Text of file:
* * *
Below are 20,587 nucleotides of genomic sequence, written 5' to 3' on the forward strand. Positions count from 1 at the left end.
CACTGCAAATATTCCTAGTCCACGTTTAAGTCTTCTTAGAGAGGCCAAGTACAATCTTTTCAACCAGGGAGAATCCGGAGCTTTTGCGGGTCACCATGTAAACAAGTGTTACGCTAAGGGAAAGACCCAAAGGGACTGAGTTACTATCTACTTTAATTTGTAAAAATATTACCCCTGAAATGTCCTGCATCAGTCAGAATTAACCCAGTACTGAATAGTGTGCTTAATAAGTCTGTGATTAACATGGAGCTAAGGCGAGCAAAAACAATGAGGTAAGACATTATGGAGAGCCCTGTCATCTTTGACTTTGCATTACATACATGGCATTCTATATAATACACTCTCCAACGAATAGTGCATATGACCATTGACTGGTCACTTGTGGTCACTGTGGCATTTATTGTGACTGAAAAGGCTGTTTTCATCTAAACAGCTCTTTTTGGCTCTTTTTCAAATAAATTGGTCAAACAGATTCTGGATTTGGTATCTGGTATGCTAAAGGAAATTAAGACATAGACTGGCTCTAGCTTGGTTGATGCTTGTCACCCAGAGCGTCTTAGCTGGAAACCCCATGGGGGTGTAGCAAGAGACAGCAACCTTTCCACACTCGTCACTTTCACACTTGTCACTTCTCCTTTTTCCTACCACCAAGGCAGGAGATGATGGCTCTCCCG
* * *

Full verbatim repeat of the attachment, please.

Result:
Below are 20,587 nucleotides of genomic sequence, written 5' to 3' on the forward strand. Positions count from 1 at the left end.
CACTGCAAATATTCCTAGTCCACGTTTAAGTCTTCTTAGAGAGGCCAAGTACAATCTTTTCAACCAGGGAGAATCCGGAGCTTTTGCGGGTCACCATGTAAACAAGTGTTACGCTAAGGGAAAGACCCAAAGGGACTGAGTTACTATCTACTTTAATTTGTAAAAATATTACCCCTGAAATGTCCTGCATCAGTCAGAATTAACCCAGTACTGAATAGTGTGCTTAATAAGTCTGTGATTAACATGGAGCTAAGGCGAGCAAAAACAATGAGGTAAGACATTATGGAGAGCCCTGTCATCTTTGACTTTGCATTACATACATGGCATTCTATATAATACACTCTCCAACGAATAGTGCATATGACCATTGACTGGTCACTTGTGGTCACTGTGGCATTTATTGTGACTGAAAAGGCTGTTTTCATCTAAACAGCTCTTTTTGGCTCTTTTTCAAATAAATTGGTCAAACAGATTCTGGATTTGGTATCTGGTATGCTAAAGGAAATTAAGACATAGACTGGCTCTAGCTTGGTTGATGCTTGTCACCCAGAGCGTCTTAGCTGGAAACCCCATGGGGGTGTAGCAAGAGACAGCAACCTTTCCACACTCGTCACTTTCACACTTGTCACTTCTCCTTTTTCCTACCACCAAGGCAGGAGATGATGGCTCTCCCG